COMMONWEALTH OF MASSACHUSETTS
DEPARTMENT OF INDUSTRIAL ACCIDENTS

Employee: Israel Aponte
Employer: Home Depot
Self-insurer: Home Depot USA, Inc.

REVIEWING BOARD DECISION

(Judges Costigan, Horan and Levine)
The case was heard by Administrative Judge Sullivan.

APPEARANCES
Charles E. Berg, Esq., for the employee at hearing and on brief
James N. Ellis, Esq., for the employee on appeal
Darren I. Goldberg, Esq., for the self-insurer at hearing
John J. Canniff, Esq., for the self-insurer on appeal

COSTIGAN, J. The employee challenges the administrative judge's award of § 14 penalties and the order of recoupment against him. Although the decision is not free of errors, they are either harmless or waived. We affirm.

On November 7, 2005, the employee suffered an injury to his low back while lifting bags of cement at work. The self-insurer accepted liability and paid the employee § 34 total incapacity benefits and medical benefits. On July 24, 2007, the self-insurer filed a complaint to discontinue § 34 benefits based on a medical report.

(Dec. 1.) Unbeknownst to the self-insurer at that time, the employee had returned to work for a different employer, Panera Bread; while continuing to collect total incapacity benefits, he worked for Panera from January 16, 2007 to sometime in May 2007, and again from the end of August 2007 until sometime in November 2007. (Dec. 9.)

On October 2, 2007, prior to conference, the self-insurer discontinued payments unilaterally when the employee twice failed to report to a § 45 medical examination. [1] The employee then filed a claim alleging illegal discontinuance under § 8. Upon learning the employee continued to accept payment of § 34 benefits while gainfully employed, the self-insurer joined a complaint for § 14 fraud penalties and recoupment. (Dec. 1-2.)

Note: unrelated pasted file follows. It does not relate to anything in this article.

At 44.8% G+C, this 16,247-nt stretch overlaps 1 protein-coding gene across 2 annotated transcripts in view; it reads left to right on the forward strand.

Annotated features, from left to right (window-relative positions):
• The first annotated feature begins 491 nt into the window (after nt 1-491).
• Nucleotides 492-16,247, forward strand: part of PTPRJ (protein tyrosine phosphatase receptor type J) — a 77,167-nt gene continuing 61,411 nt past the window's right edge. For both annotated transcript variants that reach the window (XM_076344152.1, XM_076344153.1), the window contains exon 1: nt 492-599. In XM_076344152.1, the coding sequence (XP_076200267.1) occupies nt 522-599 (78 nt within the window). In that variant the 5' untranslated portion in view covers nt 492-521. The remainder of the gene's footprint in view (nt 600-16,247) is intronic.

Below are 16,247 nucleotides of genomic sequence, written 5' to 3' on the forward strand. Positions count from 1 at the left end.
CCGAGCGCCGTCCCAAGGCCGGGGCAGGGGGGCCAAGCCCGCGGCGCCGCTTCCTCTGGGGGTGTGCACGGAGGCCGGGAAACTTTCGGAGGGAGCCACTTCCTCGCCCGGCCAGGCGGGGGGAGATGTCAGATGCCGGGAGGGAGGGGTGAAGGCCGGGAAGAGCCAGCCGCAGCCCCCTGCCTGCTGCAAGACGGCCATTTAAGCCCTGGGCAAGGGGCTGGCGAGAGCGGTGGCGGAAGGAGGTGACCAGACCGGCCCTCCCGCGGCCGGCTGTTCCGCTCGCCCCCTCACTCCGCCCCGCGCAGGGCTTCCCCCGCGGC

By § 10A conference order filed on December 3, 2007, the administrative judge awarded the self-insurer the penalties and recoupment sought, without identifying a sum certain for either. [2] He authorized the self-insurer to "discontinue all benefits to the employee," and ordered that the employee forfeit all benefits during the period of suspension from October 3, 2007 through November 30, 2007. The judge also referred the matter to the insurance fraud bureau for investigation. The parties cross-appealed from the order. (Dec. 1-2.) The self-insurer characterized its appeal as involving a "Non-Medical Issue," and did not pay the appeal fee which underwrites the cost of the § 11A impartial medical examination. (Dec. 2, 8.) The judge found the self-insurer thereby "effectively waived its complaint to discontinue benefits on a medical basis and proceeded solely on its fraud and recoupment allegations, non-medical theories. No active complaint to discontinue by the insurer [sic] survived for Hearing and, therefore, I make no such finding." (Dec. 8.) [3]